As we have repeatedly said in the past, the quarterly Flow of Funds (or Z.1) statement is most interesting not for the already public household net worth and leverage data which serves to make pretty charts and largely irrelevant articles, but due to its insight into the stock and flow of both the traditional financial system but far more importantly - into shadow banking. And this is where things get hairy. Because while equities may have returned to 2008 valuations, the credit shortfall across combined US liabilities - traditional and shadow - still has a $3.6 trillion hole to plug to get to the level from March 2008 (see first chart). It is this hole that is giving equities, which have already surpassed 2008 levels, nightmares. Because while the Fed is pumping traditional commercial banks balance sheets via reserve expansion (read: fungible money that manifests itself most directly in $5 gas at the pump) resulting in a $2.3 trillion rise in traditional liabilities from Q3 2008 through Q4 2011, what it is not accounting for is the now 15 consecutive quarters of shadow banking system contraction, which peaked at $21 trillion in Q1 2008, and in Q4 2011 declined to $15.1 trillion... and dropping. It is this differential that will be the source of the needed "Outside" money, discussed yesterday, and that is only to get equity valuations to a fair level! But considering the Fed's propensity to print at any downtick, this is very much a given, much to the horror of Dick Fisher. Any additional increase in stock prices will require not only the already priced in $3.6 trillion, but far more direct Outside money injections.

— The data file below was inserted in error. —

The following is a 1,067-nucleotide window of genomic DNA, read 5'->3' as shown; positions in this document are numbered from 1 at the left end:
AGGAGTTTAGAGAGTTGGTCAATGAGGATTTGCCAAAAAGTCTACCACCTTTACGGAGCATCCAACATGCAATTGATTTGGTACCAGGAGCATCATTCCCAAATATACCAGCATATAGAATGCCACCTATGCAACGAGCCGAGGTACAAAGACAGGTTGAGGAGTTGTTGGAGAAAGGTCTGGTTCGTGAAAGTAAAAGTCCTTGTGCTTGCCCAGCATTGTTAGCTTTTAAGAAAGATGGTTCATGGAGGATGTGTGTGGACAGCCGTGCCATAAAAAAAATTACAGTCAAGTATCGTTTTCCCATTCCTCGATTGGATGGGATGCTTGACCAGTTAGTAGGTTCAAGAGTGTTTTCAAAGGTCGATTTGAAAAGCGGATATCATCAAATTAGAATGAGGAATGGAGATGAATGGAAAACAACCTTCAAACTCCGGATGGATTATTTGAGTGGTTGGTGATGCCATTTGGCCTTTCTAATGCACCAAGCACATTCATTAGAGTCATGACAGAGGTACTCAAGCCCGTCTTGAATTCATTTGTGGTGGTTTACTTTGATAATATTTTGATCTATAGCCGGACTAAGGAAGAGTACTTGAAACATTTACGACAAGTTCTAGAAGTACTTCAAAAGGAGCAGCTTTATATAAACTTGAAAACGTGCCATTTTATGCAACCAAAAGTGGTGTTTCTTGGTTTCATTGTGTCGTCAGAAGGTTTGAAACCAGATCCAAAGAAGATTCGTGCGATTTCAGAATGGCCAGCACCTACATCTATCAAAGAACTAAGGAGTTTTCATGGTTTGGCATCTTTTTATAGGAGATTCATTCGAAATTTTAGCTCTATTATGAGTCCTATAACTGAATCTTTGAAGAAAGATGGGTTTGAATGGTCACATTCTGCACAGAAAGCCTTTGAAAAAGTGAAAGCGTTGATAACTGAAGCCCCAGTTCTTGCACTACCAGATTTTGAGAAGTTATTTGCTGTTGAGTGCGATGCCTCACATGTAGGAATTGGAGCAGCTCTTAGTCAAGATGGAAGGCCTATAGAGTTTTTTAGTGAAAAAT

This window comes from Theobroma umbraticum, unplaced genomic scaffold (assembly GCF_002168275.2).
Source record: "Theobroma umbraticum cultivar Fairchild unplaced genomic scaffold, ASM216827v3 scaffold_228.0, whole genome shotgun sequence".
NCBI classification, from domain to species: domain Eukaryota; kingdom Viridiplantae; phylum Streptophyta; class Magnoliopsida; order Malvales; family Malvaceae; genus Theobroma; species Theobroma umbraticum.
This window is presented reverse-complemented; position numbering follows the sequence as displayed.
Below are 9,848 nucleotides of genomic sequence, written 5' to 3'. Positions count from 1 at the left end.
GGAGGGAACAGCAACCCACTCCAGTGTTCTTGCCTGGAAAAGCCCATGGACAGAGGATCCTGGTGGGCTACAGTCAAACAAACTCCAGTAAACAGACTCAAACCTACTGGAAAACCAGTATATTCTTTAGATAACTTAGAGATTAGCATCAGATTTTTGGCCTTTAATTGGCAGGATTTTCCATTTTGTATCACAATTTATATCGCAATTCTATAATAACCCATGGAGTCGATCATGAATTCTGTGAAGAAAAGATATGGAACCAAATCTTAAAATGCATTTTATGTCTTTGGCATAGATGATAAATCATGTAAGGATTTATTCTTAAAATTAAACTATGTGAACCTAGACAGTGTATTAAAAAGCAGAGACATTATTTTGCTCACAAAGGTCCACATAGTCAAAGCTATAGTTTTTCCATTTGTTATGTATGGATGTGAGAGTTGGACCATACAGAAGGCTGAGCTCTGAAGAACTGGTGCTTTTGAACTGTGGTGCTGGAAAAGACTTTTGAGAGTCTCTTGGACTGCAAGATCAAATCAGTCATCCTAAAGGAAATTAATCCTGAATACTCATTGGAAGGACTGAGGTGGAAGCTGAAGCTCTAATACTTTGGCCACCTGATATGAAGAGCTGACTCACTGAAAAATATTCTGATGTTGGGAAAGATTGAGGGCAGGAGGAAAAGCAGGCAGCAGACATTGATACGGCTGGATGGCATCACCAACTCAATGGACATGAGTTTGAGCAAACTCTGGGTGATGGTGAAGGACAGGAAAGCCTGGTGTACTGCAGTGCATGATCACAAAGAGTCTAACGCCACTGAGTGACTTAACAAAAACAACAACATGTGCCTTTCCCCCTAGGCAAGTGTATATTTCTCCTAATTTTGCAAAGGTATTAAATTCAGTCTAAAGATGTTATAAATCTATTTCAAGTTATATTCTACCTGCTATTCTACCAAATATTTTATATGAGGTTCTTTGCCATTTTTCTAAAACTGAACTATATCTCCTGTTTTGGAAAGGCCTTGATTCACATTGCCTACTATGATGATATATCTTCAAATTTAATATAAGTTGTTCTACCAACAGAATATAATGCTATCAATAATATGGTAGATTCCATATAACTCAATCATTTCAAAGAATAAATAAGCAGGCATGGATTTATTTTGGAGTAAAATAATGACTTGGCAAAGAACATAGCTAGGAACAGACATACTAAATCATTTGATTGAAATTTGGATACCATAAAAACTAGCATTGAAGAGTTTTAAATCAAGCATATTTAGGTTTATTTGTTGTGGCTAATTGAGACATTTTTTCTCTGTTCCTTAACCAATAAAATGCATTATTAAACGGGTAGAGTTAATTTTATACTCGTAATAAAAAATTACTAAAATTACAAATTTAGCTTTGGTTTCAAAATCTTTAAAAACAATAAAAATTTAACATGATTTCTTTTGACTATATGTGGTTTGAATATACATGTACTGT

- Obama, Cameron discussed tapping oil reserves (Reuters)
- Greek Bonds Signal $2.6 Billion Payout on Credit-Default Swaps (Bloomberg)
- China leader's ouster roils succession plans (Reuters)
- China’s Foreign Direct Investment Falls for Fourth Month (Bloomberg)
- Greek Restructuring Delay Helps Banks as Risks Shift (Bloomberg)
- Concerns Rise Over Eurozone Fiscal Treaty (FT)
- Home default notices rise in February: RealtyTrac (Reuters)
- China PBOC Drains Net CNY57 Bln (WSJ)
Relatively quiet overnight session in the markets, where Europe has seen several bond auctions, most notably in France and Spain, whose good results has in turn sent the German 30 Year Bund yield to the highest since December 12, all courtesy of the recently printed (and collateralized with second and third-hand Trojans) $1.3 trillion. Per BBG, Spain sold 976 million euros of 3.25 percent notes due April 2016 at an average yield of 3.37 percent. The bid-to-cover ratio was 4.13, compared with 2.21 when the notes were sold in January, the Bank of Spain said in Madrid today. It also auctioned 2015 and 2018 securities. France sold 3.26 billion euros of benchmark five-year debt at an average yield of 1.78 percent. The borrowing cost for the 1.75 percent note due in February 2017 was less than the yield of 1.93 percent at the previous sale of the securities on Feb. 16. Elsewhere, we got confirmation of the collapse in Greece, where Q4 unemployment rose to 20.7%, up from 17.7% in the prior quarter. China weighed on Asian market action again following ongoing concerns about domestic property curbs, and a slide in the Chinese Foreign Direct Investment of -0.9% on Exp of +14.6%. ECB deposit facility usage, primarily by German banks, was flattish at €686.4 billion, while in Keynesian news, Italian debt rose to a new record in January of €1.936 trillion. Watch this space, once inflection point occurs and vigilantes realize that not only has nothing been fixed in Italy, but the current account situation in Italy, and Spain, is getting progressively worse as shown yesterday, all at the expense of Germany.